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A lobbying letter, attributed to the IFPI, the international arm of of the recorded music industry, and circulated by a coalition of rights-holders, attempts to  wear  the mantle of the moral high-ground in Europe’s political battle over ACTA. This wolf in sheep’s clothing also appears to have access to documents which have been denied to civil society.

 The letter,  leaked to  IP-Watch,   is signed by a range of rights-holder lobbying groups, including the European Publishers Council, the British Video Association, the Dutch collecting society BREIN, GESAC, IRMA,  and the BPI. The European Publishers Association  has the distinction of having James Murdoch, son of Rupert, on its board. It is being sent to members of the European Parliament, as well as to Ministers in national governments. It is believed that IFPI authored the letter.

The letter accuses the citizens protests of “silencing the democratic process”.  It calls for “a calm and reasoned assessment” ( as signalled yesterday by ACTA – let the battle begin). The full text reads:

 “Over the past two weeks, we have seen coordinated attacks on democratic institutions such as the European Parliament and national governments over ACTA. The signatories to this letter and their members stand against such attempts to silence the democratic process. Instead, we call for a calm and reasoned assessment of the facts rather than the misinformation circulating.

The letter  even tries to bring in the wider politics. It  says  that countries outside Europe are sceptical of the EU’s ability to pull together and co-ordinate policy, and that ACTA is an opportunity for them to show how they can work coherently.

 “Failure to do so [ratify ACTA]  will irrevocably affect Europe’s credibility as a trusted global trade partner, ” the IFPI letter states.

 It also seems as though IFPI  may have  had sight of two legal opinions from the European Parliament  - opinions which have been barred from civil society. 

 “ACTA will have no negative consequences as it does not depart from EU law – as confirmed by two opinions of the European Parliament’s Legal Service as well as the European Commission.”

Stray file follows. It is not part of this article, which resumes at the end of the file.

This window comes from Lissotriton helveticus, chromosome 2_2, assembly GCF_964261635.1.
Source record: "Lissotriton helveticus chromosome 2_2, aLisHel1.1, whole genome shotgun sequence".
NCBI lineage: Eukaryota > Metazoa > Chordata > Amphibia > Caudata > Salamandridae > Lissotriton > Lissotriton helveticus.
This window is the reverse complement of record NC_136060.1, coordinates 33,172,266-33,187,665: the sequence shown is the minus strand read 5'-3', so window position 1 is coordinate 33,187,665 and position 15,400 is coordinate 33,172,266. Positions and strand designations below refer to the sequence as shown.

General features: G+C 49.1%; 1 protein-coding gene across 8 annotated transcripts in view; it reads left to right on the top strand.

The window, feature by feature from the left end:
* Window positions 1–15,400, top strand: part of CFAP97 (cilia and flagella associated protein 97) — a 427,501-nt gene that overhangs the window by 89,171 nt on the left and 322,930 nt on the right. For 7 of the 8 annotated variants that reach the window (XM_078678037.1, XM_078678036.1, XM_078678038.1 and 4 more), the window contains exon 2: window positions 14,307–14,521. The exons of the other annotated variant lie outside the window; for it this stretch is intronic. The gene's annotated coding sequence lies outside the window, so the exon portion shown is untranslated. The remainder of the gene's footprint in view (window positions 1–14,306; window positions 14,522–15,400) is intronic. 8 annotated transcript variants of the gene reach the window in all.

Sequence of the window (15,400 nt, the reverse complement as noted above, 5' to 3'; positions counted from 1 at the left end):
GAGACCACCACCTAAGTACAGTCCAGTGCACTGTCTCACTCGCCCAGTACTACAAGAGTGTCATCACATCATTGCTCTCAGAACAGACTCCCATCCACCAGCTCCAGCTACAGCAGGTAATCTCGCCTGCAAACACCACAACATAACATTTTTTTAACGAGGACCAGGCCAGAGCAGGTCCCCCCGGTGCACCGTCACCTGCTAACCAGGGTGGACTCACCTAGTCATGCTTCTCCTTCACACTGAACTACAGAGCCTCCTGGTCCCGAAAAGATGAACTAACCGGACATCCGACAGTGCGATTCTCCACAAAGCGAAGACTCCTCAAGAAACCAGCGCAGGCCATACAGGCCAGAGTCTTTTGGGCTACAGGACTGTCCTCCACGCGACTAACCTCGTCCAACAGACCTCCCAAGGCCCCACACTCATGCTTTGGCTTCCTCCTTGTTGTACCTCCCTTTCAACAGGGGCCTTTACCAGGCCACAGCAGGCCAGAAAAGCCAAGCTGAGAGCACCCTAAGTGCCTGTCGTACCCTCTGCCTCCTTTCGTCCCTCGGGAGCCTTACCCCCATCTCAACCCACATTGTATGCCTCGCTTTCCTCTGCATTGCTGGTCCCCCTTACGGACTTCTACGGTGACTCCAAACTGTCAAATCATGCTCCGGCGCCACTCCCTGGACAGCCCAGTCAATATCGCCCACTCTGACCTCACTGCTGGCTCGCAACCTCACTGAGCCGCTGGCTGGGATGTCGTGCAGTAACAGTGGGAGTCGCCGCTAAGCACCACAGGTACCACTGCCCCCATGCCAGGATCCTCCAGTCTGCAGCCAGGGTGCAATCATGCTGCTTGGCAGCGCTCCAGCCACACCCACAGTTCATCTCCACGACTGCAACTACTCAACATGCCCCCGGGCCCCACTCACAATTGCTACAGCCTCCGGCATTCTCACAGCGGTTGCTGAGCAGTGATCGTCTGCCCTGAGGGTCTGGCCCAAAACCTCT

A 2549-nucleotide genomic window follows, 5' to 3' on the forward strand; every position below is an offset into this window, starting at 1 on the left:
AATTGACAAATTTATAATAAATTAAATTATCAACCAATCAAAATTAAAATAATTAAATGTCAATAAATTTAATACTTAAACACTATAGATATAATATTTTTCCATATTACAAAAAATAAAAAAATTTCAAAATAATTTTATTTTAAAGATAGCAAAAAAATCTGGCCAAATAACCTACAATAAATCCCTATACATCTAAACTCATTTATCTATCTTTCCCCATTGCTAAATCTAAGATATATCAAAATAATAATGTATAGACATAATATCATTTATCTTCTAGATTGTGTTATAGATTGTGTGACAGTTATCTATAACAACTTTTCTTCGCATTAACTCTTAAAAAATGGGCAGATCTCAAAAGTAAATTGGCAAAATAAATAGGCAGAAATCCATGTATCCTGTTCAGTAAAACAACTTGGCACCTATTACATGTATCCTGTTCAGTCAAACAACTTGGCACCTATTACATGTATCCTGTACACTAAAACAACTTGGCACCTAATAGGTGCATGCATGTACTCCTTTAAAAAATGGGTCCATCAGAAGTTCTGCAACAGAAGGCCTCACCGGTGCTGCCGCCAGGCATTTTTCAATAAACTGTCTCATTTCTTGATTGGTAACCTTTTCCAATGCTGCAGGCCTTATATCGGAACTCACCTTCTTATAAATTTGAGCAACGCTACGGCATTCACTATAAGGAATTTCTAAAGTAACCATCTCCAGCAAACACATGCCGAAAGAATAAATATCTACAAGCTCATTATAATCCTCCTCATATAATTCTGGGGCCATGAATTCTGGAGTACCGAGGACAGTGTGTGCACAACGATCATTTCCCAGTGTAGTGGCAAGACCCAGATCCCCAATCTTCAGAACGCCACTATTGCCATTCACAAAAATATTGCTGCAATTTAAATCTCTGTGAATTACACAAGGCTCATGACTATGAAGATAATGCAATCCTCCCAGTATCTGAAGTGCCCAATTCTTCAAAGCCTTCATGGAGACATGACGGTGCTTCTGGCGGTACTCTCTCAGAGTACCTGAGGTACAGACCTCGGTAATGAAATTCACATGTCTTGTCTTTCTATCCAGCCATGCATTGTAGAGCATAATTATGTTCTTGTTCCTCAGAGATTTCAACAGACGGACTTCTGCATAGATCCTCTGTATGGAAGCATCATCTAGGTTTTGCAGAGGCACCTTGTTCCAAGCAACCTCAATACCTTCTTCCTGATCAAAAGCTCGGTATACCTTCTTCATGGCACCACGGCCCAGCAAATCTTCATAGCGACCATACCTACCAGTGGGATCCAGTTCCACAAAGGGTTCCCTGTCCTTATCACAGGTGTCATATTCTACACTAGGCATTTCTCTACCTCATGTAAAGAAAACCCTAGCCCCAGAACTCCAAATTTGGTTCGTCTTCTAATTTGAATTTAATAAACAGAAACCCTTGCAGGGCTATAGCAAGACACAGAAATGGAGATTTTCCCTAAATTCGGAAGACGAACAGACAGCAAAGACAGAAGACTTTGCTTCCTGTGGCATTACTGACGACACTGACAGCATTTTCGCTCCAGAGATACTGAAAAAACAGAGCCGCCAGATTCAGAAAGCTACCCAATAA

The Foundation for a Free Information Infrastructure (FFII) has mounted a long-running campaign to get access to ACTA documents and is consistently refused, with variations on the answer. Similarly, European Digital Rights has been asking for access to documents,  and been refused.

 Both organisations have been asking for the European Parliament’s Legal Service’s Opinions to be released, without much joy. The FFII has  repeatedly been sent documents where all the important text is redacted.

 It begs the question why does IFPI get access which civil society is denied?

For more analysis of the  2012 ACTA political battle in the European Parliament  see ACTA – let the battle begin

 You may re-publish my article under a Creative Commons licence, but you should cite my name and provide a link back to Media and Academics – please cite as Monica Horten, IFPI letter to Ministers: don’t silence the democratic process , 14 February  2012 . Commercial users - please contact me.



Iptegrity in brief is the website of Dr Monica Horten. I’ve been analysing analysing digital policy since 2008. Way back then, I identified how issues around rights can influence Internet policy, and that has been a thread throughout all of my research. I hold a PhD in EU Communications Policy from the University of Westminster (2010), and a Post-graduate diploma in marketing.   I’ve served as an independent expert on the Council of Europe  Committee on Internet Freedoms, and was involved in a capacity building project in Moldova, Georgia, and Ukraine. I am currently (from June 2022)  Policy Manager - Freedom of Expression, with the Open Rights Group. For more, see About Iptegrity is made available free of charge for  non-commercial use, Please link-back & attribute Monica Horten. Thank you for respecting this.

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